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Federal Communications Commission
Washington, D.C. 20554
In the Matter of )
Rubber City Radio Group ) File No. EB-02-IH-0064
) NAL/Acct. No. 200232080019
Licensee of Station WONE-FM ) FRN 0002-9338-77
Akron, Ohio ) Facility ID # 43873
NOTICE OF APPARENT LIABILITY FOR FORFEITURE
Adopted: August 1, 2002 Released: August 2,
By the Chief, Enforcement Bureau:
1. In this Notice of Apparent Liability for
Forfeiture (``NAL''), we find that Rubber City Radio Group
of Akron, Ohio (``Rubber City''), licensee of Station WONE-
FM, apparently violated 18 U.S.C. § 1464 and 47 C.F.R. §
73.3999, by willfully broadcasting indecent language. Based
upon our review of the facts and circumstances in this case,
we conclude that Rubber City is apparently liable for a
forfeiture in the amount of seven thousand dollars ($7,000).
2. The Commission received a complaint that WONE-FM
broadcast indecent material on November 29, 2001, at 8:30
a.m. during the ``Morning Show'' program. The complainant
alleges that during a segment featuring the Morning Show
host and a guest from an MTV television show entitled
``Jackass,'' she heard the following exchange: (Guest):
``I've got a joke - what do you get when you stick a butcher
knife up a baby's ass?'' (Host): ``I don't know - what do
you get?'' (Guest): ``A mean hard on.'' The complainant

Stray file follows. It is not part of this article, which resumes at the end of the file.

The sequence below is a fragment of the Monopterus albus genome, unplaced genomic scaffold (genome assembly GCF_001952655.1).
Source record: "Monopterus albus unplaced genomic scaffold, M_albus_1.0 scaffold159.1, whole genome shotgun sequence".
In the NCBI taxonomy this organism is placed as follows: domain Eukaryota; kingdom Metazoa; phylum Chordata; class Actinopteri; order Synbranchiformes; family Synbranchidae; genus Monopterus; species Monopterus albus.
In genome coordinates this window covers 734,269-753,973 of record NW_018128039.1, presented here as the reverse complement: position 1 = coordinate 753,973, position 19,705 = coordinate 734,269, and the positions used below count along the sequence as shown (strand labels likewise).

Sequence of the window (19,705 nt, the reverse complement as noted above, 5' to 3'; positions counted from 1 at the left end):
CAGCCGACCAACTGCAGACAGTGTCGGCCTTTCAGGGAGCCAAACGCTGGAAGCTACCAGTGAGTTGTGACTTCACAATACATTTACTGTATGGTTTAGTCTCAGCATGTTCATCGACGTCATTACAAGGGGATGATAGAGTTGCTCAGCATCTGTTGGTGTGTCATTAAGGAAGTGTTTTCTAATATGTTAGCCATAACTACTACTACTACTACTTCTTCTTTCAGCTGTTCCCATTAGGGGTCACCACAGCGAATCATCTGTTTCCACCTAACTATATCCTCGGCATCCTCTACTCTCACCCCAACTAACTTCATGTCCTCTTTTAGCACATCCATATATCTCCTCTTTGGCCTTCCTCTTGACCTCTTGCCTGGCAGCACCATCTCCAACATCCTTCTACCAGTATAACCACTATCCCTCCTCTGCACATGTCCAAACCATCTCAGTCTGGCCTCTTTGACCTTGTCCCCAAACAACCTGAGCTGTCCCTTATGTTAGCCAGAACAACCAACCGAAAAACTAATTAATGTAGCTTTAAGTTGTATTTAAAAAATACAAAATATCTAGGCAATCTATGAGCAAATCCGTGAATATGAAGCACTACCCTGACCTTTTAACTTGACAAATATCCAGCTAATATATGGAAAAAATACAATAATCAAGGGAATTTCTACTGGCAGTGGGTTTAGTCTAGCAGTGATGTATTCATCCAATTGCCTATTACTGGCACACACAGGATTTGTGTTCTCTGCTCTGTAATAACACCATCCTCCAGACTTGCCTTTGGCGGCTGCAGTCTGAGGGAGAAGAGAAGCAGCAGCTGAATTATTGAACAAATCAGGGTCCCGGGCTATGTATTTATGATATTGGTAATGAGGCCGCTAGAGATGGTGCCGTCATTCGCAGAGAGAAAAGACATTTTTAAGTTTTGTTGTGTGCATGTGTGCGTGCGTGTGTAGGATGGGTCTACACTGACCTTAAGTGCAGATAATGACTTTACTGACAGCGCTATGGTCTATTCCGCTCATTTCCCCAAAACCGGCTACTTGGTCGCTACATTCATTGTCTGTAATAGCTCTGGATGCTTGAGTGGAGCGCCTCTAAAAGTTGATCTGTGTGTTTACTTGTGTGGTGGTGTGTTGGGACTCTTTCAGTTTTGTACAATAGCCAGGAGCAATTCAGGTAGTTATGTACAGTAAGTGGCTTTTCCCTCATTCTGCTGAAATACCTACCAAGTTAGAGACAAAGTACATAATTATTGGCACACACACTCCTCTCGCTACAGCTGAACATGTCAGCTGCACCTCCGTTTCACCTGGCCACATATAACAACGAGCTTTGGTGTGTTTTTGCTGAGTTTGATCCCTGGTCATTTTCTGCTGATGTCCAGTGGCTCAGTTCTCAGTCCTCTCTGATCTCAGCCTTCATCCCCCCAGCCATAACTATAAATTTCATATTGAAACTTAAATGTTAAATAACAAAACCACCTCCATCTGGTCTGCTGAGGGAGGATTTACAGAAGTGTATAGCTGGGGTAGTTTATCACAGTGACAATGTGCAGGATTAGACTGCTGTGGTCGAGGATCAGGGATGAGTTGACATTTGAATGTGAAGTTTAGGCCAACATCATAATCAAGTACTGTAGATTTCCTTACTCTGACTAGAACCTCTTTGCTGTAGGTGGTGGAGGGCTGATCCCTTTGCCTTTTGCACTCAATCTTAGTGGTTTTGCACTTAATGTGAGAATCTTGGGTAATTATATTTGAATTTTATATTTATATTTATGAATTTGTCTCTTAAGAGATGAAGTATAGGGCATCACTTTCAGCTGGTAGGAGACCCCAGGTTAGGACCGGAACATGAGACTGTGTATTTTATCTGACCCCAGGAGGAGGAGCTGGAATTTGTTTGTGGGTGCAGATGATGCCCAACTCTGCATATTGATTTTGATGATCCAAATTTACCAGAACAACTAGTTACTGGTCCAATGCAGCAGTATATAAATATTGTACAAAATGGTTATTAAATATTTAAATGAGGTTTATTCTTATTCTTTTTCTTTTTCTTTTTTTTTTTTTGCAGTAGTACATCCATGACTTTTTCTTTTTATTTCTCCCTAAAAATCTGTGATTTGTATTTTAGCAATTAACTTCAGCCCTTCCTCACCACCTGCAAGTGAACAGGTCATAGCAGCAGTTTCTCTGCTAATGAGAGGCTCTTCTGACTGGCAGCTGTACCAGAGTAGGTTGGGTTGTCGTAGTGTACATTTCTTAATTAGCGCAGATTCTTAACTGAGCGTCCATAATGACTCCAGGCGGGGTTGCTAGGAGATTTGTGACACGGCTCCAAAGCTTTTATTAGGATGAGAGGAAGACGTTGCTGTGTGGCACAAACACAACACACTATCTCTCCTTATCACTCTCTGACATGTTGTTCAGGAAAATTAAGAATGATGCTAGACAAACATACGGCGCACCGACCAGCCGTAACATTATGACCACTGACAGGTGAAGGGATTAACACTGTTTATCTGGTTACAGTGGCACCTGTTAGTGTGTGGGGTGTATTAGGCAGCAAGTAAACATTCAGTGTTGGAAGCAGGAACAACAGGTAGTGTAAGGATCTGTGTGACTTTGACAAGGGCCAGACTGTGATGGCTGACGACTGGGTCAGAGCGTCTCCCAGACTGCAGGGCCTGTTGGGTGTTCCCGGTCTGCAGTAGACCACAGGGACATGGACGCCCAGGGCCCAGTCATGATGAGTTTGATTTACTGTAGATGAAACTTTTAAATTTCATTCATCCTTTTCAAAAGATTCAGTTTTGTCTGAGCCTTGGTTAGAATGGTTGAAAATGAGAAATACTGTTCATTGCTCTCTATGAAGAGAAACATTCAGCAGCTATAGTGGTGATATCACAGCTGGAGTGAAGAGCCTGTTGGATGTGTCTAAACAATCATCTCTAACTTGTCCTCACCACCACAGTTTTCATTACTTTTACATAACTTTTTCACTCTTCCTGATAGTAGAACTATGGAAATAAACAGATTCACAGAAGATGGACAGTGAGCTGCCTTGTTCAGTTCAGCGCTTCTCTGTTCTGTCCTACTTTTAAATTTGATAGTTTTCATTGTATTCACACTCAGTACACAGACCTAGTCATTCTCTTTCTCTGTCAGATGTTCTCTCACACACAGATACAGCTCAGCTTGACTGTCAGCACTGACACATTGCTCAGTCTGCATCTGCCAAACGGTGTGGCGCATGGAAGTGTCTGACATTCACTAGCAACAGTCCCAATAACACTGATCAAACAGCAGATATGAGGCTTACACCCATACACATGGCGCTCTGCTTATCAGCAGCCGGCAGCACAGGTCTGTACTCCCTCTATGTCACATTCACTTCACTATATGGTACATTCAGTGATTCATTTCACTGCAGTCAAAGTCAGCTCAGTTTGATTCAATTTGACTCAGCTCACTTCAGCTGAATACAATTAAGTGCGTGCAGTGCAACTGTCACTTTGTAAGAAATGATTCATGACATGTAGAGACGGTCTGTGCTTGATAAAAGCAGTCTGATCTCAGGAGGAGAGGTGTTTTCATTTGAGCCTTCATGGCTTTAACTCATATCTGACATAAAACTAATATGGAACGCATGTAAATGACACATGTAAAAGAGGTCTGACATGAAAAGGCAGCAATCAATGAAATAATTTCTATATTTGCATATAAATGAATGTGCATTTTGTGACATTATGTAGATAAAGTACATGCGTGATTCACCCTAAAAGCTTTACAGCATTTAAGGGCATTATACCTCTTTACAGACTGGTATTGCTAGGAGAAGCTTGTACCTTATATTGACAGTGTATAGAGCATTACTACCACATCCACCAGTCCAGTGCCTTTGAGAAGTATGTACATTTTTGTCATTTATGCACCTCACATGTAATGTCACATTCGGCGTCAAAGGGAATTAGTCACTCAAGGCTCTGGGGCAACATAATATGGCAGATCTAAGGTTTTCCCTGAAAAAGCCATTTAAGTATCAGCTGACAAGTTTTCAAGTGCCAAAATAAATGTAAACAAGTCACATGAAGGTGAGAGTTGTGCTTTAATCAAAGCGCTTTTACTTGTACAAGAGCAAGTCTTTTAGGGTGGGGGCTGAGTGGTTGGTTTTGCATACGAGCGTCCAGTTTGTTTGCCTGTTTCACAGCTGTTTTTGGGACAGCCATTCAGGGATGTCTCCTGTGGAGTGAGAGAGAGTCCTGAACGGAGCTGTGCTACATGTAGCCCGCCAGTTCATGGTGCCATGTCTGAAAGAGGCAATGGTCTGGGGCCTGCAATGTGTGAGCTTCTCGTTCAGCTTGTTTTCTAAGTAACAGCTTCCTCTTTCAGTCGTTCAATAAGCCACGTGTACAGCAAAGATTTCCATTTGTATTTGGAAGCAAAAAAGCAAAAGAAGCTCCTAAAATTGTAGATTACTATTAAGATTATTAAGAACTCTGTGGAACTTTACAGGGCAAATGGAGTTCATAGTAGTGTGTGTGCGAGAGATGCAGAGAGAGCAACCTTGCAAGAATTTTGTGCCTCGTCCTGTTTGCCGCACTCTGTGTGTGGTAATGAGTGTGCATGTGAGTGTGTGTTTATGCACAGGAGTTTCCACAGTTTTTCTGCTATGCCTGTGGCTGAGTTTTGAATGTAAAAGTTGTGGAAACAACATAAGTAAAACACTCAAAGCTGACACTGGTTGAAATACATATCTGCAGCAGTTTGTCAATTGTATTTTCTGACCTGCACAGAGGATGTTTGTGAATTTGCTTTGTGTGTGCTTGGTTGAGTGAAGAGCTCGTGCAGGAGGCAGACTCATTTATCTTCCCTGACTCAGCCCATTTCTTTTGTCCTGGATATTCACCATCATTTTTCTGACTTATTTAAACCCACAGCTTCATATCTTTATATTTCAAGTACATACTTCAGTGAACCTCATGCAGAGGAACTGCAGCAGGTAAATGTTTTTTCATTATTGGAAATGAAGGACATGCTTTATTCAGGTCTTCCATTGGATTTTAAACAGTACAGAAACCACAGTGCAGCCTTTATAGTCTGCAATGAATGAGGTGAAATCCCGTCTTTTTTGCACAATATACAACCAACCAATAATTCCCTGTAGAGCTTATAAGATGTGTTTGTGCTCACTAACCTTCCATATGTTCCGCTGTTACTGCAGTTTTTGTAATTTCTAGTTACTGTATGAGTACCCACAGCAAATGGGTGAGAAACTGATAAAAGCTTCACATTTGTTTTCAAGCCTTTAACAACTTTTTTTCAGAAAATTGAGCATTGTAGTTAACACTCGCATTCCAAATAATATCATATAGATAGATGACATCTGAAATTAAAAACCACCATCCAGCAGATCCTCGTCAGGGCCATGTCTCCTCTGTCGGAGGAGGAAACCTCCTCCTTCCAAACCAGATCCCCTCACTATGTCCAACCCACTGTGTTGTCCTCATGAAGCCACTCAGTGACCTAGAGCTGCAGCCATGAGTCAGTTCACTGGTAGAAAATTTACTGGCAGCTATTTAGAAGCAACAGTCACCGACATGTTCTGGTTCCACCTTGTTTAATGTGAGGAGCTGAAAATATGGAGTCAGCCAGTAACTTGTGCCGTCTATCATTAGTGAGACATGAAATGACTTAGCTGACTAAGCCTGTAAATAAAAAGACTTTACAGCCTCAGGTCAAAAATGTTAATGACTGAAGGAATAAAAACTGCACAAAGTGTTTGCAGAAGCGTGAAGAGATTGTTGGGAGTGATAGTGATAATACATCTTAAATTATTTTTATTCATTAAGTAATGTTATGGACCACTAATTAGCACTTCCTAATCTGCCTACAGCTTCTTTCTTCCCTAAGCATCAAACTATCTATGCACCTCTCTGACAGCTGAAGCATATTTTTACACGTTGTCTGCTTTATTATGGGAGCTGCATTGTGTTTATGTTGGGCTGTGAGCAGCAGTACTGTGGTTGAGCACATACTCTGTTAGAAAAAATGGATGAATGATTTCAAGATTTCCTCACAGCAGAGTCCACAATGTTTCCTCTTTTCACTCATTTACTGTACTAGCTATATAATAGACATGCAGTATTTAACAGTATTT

also alleges that, following this exchange, there was much
laughter and joking by the radio personalities. After
reviewing the complaint, we issued a letter of inquiry to
3. In response to our letter of inquiry, Rubber City
states that, although WONE-FM does not have a recording of
the allegedly indecent broadcast, it does not dispute the
complainant's characterization of the dialogue. Nor does
Rubber City dispute the fact that it broadcast the dialogue
between the hours of 6 a.m. and 10 p.m. Moreover, Rubber
City asserts that it does not condone indecent or obscene
programming. Indeed, Rubber City acknowledges that the host
should have anticipated the need to use a time-delay device,
based on the known background of the guests and the tenor of
the comments the guests made prior to the challenged
dialogue.1 Nevertheless, Rubber City claims that the host
did not know where the ``joke'' was going and submits that
the dialogue was merely a ``fleeting reference,'' i.e., a
spontaneous utterance in the context of a live program.
4. It is a violation of federal law to broadcast
obscene or indecent programming. Specifically, Title 18 of
the United States Code, Section 1464 (18 U.S.C. § 1464),
prohibits the utterance of ``any obscene, indecent or
profane language by means of radio communication.''
Congress has given the Federal Communications Commission the
responsibility for administratively enforcing 18 U.S.C. §
1464. In doing so, the Commission may, among other things,
impose a monetary forfeiture, pursuant to Section 503(b)(1)
of the Communications Act (the ``Act''), 47 U.S.C. §
503(b)(1), for broadcast of indecent material in violation
of 18 U.S.C. § 1464. Federal courts have upheld Congress's
authority to regulate obscene speech and, to a limited
extent, indecent speech. Specifically, the U.S. Supreme
Court has determined that obscene speech is not entitled to
First Amendment protection. Accordingly, Congress may
prohibit the broadcast of obscene speech at any time.2 In
contrast, federal courts have held that indecent speech is
protected by the First Amendment.3 Nonetheless, the federal
courts consistently have upheld Congress's authority to
regulate the broadcast of indecent speech, as well as the